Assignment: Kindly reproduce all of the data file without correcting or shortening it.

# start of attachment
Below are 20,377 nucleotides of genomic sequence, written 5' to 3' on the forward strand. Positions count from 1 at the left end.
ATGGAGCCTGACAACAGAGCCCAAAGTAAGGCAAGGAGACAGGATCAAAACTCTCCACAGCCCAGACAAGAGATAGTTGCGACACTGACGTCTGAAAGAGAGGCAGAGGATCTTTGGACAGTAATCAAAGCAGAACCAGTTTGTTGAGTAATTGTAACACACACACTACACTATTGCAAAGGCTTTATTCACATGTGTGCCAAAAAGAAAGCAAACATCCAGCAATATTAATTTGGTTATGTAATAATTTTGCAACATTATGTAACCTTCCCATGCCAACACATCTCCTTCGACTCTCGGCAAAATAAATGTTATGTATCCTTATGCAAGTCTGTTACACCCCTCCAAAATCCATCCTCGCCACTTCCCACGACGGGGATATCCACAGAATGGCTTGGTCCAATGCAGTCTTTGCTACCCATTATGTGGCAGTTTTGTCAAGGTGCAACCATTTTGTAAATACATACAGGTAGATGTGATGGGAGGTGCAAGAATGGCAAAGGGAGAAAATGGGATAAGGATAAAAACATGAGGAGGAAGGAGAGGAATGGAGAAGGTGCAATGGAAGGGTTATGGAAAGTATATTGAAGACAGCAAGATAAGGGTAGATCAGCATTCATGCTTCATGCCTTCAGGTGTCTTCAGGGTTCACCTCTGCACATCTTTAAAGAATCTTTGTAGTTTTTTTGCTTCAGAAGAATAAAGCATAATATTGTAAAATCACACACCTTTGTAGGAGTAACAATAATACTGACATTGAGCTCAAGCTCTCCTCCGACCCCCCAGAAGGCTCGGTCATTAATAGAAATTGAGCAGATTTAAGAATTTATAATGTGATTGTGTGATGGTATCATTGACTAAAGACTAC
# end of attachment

Below are 20,377 nucleotides of genomic sequence, written 5' to 3' on the forward strand. Positions count from 1 at the left end.
ATGGAGCCTGACAACAGAGCCCAAAGTAAGGCAAGGAGACAGGATCAAAACTCTCCACAGCCCAGACAAGAGATAGTTGCGACACTGACGTCTGAAAGAGAGGCAGAGGATCTTTGGACAGTAATCAAAGCAGAACCAGTTTGTTGAGTAATTGTAACACACACACTACACTATTGCAAAGGCTTTATTCACATGTGTGCCAAAAAGAAAGCAAACATCCAGCAATATTAATTTGGTTATGTAATAATTTTGCAACATTATGTAACCTTCCCATGCCAACACATCTCCTTCGACTCTCGGCAAAATAAATGTTATGTATCCTTATGCAAGTCTGTTACACCCCTCCAAAATCCATCCTCGCCACTTCCCACGACGGGGATATCCACAGAATGGCTTGGTCCAATGCAGTCTTTGCTACCCATTATGTGGCAGTTTTGTCAAGGTGCAACCATTTTGTAAATACATACAGGTAGATGTGATGGGAGGTGCAAGAATGGCAAAGGGAGAAAATGGGATAAGGATAAAAACATGAGGAGGAAGGAGAGGAATGGAGAAGGTGCAATGGAAGGGTTATGGAAAGTATATTGAAGACAGCAAGATAAGGGTAGATCAGCATTCATGCTTCATGCCTTCAGGTGTCTTCAGGGTTCACCTCTGCACATCTTTAAAGAATCTTTGTAGTTTTTTTGCTTCAGAAGAATAAAGCATAATATTGTAAAATCACACACCTTTGTAGGAGTAACAATAATACTGACATTGAGCTCAAGCTCTCCTCCGACCCCCCAGAAGGCTCGGTCATTAATAGAAATTGAGCAGATTTAAGAATTTATAATGTGATTGTGTGATGGTATCATTGACTAAAGACTAC